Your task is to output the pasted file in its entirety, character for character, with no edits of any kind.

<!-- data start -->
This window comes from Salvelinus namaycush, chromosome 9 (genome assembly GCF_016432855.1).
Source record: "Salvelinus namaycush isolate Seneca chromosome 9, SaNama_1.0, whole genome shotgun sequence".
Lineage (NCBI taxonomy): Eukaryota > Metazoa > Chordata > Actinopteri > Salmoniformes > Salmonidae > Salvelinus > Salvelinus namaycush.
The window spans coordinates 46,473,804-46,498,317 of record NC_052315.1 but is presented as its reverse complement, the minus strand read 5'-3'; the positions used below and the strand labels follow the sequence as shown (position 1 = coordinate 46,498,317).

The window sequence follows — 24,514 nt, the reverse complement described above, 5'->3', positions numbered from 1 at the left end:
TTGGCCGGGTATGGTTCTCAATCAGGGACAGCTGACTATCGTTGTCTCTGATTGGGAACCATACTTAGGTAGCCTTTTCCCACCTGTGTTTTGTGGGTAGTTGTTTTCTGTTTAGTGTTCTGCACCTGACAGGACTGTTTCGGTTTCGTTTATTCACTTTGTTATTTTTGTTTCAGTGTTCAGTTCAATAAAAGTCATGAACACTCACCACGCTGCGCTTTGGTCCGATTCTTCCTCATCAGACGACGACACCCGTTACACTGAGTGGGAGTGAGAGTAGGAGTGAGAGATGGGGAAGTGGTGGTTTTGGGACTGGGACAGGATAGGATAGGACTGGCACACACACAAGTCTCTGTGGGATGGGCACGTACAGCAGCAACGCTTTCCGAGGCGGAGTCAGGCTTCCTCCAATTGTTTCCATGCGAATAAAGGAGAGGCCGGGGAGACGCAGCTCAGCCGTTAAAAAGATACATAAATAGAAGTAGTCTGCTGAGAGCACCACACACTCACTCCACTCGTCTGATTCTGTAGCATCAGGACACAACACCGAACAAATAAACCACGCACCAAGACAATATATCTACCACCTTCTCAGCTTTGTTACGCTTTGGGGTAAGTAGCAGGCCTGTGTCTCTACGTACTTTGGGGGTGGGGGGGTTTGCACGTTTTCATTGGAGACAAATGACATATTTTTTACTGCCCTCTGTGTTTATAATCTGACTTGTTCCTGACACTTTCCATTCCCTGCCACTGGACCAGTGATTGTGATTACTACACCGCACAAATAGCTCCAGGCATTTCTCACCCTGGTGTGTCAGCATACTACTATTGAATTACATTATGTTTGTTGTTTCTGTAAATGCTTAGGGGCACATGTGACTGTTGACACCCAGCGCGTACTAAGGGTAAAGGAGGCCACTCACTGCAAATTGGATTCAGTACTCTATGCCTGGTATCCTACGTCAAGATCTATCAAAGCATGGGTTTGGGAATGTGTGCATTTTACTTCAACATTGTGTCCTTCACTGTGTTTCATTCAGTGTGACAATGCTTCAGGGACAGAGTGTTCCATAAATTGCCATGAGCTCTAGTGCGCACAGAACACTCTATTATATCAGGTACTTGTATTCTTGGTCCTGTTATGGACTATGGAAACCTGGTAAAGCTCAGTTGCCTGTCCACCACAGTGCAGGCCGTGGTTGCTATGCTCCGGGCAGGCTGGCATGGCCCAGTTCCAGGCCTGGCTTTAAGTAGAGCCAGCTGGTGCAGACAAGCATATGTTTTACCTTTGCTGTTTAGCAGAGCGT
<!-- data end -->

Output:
This window comes from Salvelinus namaycush, chromosome 9 (genome assembly GCF_016432855.1).
Source record: "Salvelinus namaycush isolate Seneca chromosome 9, SaNama_1.0, whole genome shotgun sequence".
Lineage (NCBI taxonomy): Eukaryota > Metazoa > Chordata > Actinopteri > Salmoniformes > Salmonidae > Salvelinus > Salvelinus namaycush.
The window spans coordinates 46,473,804-46,498,317 of record NC_052315.1 but is presented as its reverse complement, the minus strand read 5'-3'; the positions used below and the strand labels follow the sequence as shown (position 1 = coordinate 46,498,317).

The window sequence follows — 24,514 nt, the reverse complement described above, 5'->3', positions numbered from 1 at the left end:
TTGGCCGGGTATGGTTCTCAATCAGGGACAGCTGACTATCGTTGTCTCTGATTGGGAACCATACTTAGGTAGCCTTTTCCCACCTGTGTTTTGTGGGTAGTTGTTTTCTGTTTAGTGTTCTGCACCTGACAGGACTGTTTCGGTTTCGTTTATTCACTTTGTTATTTTTGTTTCAGTGTTCAGTTCAATAAAAGTCATGAACACTCACCACGCTGCGCTTTGGTCCGATTCTTCCTCATCAGACGACGACACCCGTTACACTGAGTGGGAGTGAGAGTAGGAGTGAGAGATGGGGAAGTGGTGGTTTTGGGACTGGGACAGGATAGGATAGGACTGGCACACACACAAGTCTCTGTGGGATGGGCACGTACAGCAGCAACGCTTTCCGAGGCGGAGTCAGGCTTCCTCCAATTGTTTCCATGCGAATAAAGGAGAGGCCGGGGAGACGCAGCTCAGCCGTTAAAAAGATACATAAATAGAAGTAGTCTGCTGAGAGCACCACACACTCACTCCACTCGTCTGATTCTGTAGCATCAGGACACAACACCGAACAAATAAACCACGCACCAAGACAATATATCTACCACCTTCTCAGCTTTGTTACGCTTTGGGGTAAGTAGCAGGCCTGTGTCTCTACGTACTTTGGGGGTGGGGGGGTTTGCACGTTTTCATTGGAGACAAATGACATATTTTTTACTGCCCTCTGTGTTTATAATCTGACTTGTTCCTGACACTTTCCATTCCCTGCCACTGGACCAGTGATTGTGATTACTACACCGCACAAATAGCTCCAGGCATTTCTCACCCTGGTGTGTCAGCATACTACTATTGAATTACATTATGTTTGTTGTTTCTGTAAATGCTTAGGGGCACATGTGACTGTTGACACCCAGCGCGTACTAAGGGTAAAGGAGGCCACTCACTGCAAATTGGATTCAGTACTCTATGCCTGGTATCCTACGTCAAGATCTATCAAAGCATGGGTTTGGGAATGTGTGCATTTTACTTCAACATTGTGTCCTTCACTGTGTTTCATTCAGTGTGACAATGCTTCAGGGACAGAGTGTTCCATAAATTGCCATGAGCTCTAGTGCGCACAGAACACTCTATTATATCAGGTACTTGTATTCTTGGTCCTGTTATGGACTATGGAAACCTGGTAAAGCTCAGTTGCCTGTCCACCACAGTGCAGGCCGTGGTTGCTATGCTCCGGGCAGGCTGGCATGGCCCAGTTCCAGGCCTGGCTTTAAGTAGAGCCAGCTGGTGCAGACAAGCATATGTTTTACCTTTGCTGTTTAGCAGAGCGT